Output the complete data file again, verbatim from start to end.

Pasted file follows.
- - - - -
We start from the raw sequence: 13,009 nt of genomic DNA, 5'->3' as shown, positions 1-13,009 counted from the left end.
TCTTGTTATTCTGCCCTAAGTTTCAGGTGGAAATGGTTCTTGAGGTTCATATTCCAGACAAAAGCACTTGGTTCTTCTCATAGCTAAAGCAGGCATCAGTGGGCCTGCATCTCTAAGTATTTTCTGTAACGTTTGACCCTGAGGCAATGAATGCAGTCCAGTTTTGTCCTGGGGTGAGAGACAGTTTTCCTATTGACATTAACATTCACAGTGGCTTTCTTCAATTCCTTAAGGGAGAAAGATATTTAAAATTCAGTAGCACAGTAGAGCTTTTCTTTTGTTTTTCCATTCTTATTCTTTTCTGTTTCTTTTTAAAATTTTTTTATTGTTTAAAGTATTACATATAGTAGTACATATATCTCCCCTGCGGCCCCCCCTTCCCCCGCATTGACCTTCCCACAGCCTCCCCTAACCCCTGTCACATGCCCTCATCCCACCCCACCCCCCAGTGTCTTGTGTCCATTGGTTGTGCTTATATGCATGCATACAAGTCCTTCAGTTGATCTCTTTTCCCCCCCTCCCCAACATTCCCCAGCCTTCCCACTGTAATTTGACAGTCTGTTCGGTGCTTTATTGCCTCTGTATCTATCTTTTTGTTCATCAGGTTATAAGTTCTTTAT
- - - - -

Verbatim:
We start from the raw sequence: 13,009 nt of genomic DNA, 5'->3' as shown, positions 1-13,009 counted from the left end.
TCTTGTTATTCTGCCCTAAGTTTCAGGTGGAAATGGTTCTTGAGGTTCATATTCCAGACAAAAGCACTTGGTTCTTCTCATAGCTAAAGCAGGCATCAGTGGGCCTGCATCTCTAAGTATTTTCTGTAACGTTTGACCCTGAGGCAATGAATGCAGTCCAGTTTTGTCCTGGGGTGAGAGACAGTTTTCCTATTGACATTAACATTCACAGTGGCTTTCTTCAATTCCTTAAGGGAGAAAGATATTTAAAATTCAGTAGCACAGTAGAGCTTTTCTTTTGTTTTTCCATTCTTATTCTTTTCTGTTTCTTTTTAAAATTTTTTTATTGTTTAAAGTATTACATATAGTAGTACATATATCTCCCCTGCGGCCCCCCCTTCCCCCGCATTGACCTTCCCACAGCCTCCCCTAACCCCTGTCACATGCCCTCATCCCACCCCACCCCCCAGTGTCTTGTGTCCATTGGTTGTGCTTATATGCATGCATACAAGTCCTTCAGTTGATCTCTTTTCCCCCCCTCCCCAACATTCCCCAGCCTTCCCACTGTAATTTGACAGTCTGTTCGGTGCTTTATTGCCTCTGTATCTATCTTTTTGTTCATCAGGTTATAAGTTCTTTAT